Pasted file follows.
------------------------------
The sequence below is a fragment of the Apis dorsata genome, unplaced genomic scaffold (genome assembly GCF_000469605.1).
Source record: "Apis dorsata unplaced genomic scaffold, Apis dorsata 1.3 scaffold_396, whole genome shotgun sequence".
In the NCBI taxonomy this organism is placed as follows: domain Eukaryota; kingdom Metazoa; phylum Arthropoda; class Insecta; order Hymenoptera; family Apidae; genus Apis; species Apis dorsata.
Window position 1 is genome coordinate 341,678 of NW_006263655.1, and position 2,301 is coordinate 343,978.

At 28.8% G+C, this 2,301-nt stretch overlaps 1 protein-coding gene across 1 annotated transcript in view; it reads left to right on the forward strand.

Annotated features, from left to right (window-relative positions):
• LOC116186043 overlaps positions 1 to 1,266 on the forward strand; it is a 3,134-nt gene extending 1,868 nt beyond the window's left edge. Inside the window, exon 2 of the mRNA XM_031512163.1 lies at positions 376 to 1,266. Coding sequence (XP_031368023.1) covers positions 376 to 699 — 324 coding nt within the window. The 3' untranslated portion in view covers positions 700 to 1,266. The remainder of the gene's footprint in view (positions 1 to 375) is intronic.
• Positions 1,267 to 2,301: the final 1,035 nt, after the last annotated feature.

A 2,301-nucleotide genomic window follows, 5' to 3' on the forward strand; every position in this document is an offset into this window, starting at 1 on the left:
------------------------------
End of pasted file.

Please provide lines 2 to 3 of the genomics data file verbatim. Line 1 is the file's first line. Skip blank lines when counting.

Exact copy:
Source record: "Apis dorsata unplaced genomic scaffold, Apis dorsata 1.3 scaffold_396, whole genome shotgun sequence".
In the NCBI taxonomy this organism is placed as follows: domain Eukaryota; kingdom Metazoa; phylum Arthropoda; class Insecta; order Hymenoptera; family Apidae; genus Apis; species Apis dorsata.